Renewals, repurchases or reorders–whatever you call them in your business–are a key component of growth. And, every single customer touch point can affect your retention rate.
Recently I flew across country on a no-frills airline. In the online sales process, if you want a carry-on, you pay a fee. If you want to check a bag, you pay a fee. If you want an assigned seat, you pay a fee. Expectations are set. But, my non-stop flight from Los Angeles to a remote Midwestern city was only $250 so I do not mind the nickel-and-dime sales process. When I was checking in for my flight to return to Los Angeles, I was asked to place my carry-on bag in the bag sizer to ensure it did not exceed the maximum dimensions. No problem. Where this airline went terribly wrong was when the gate attendant asked two young women to put their duffle bag into the bag sizer before boarding the airplane. The gate attendant who collected their tickets asked (very loudly, I might add) the airline employee who stood over the two women as they struggled to get their bag into the sizer if indeed the bag fit. It was a very public, unfriendly, embarrassing event for the passengers. Because they were right behind me, I saw everything and overheard them say they would never fly the airline again.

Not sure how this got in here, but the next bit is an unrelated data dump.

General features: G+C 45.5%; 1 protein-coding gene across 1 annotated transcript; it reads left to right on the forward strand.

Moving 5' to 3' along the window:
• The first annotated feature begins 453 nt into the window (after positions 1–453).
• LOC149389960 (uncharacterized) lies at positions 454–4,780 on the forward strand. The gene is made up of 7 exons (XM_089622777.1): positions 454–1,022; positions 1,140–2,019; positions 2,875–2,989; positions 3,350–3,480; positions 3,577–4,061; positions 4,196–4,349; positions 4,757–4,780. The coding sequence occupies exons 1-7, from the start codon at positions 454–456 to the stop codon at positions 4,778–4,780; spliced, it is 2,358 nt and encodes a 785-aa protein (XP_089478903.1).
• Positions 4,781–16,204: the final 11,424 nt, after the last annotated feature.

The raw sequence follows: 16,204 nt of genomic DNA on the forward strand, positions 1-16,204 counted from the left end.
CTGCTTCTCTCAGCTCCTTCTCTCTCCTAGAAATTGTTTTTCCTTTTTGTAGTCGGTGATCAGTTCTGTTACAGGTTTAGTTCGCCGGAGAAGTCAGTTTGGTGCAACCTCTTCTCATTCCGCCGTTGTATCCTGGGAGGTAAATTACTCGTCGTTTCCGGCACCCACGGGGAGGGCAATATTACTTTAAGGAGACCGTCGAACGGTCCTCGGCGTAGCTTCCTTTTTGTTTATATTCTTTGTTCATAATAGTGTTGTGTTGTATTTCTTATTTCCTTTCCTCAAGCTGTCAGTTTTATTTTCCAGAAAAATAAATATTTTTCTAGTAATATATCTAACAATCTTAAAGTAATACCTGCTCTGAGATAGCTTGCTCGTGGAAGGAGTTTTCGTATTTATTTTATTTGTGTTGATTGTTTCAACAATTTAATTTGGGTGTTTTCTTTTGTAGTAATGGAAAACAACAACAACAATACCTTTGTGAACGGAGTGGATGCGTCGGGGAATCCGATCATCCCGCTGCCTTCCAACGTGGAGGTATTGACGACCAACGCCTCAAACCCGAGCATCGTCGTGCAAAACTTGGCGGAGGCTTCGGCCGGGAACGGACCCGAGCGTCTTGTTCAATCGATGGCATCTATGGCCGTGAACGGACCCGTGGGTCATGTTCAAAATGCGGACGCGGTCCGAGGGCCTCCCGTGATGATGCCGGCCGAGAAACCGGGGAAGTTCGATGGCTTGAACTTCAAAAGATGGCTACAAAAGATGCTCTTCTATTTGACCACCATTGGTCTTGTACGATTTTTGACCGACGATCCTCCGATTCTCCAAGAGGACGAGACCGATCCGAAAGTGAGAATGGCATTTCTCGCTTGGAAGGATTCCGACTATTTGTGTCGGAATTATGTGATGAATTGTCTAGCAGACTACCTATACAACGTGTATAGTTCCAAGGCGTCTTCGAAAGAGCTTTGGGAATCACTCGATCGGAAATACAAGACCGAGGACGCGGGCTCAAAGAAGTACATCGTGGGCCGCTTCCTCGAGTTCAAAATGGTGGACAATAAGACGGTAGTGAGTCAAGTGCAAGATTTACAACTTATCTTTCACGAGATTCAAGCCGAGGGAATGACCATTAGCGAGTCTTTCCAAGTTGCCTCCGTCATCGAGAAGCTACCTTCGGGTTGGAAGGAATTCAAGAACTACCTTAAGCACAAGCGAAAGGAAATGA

In my email inbox the day after I returned home, I received a thank you for flying the airline email. Can you imagine the two women’s reaction when they received the same email? Customer communications are key to retention but so is the sales process and every other customer touch point.
It is essential to have the appropriate evaluation tools in place to monitor when customers leave and why. Ask customers about their experience at every touch point from the buying process to the experience. If you improve the process, you might also just improve your retention rate and increase sales.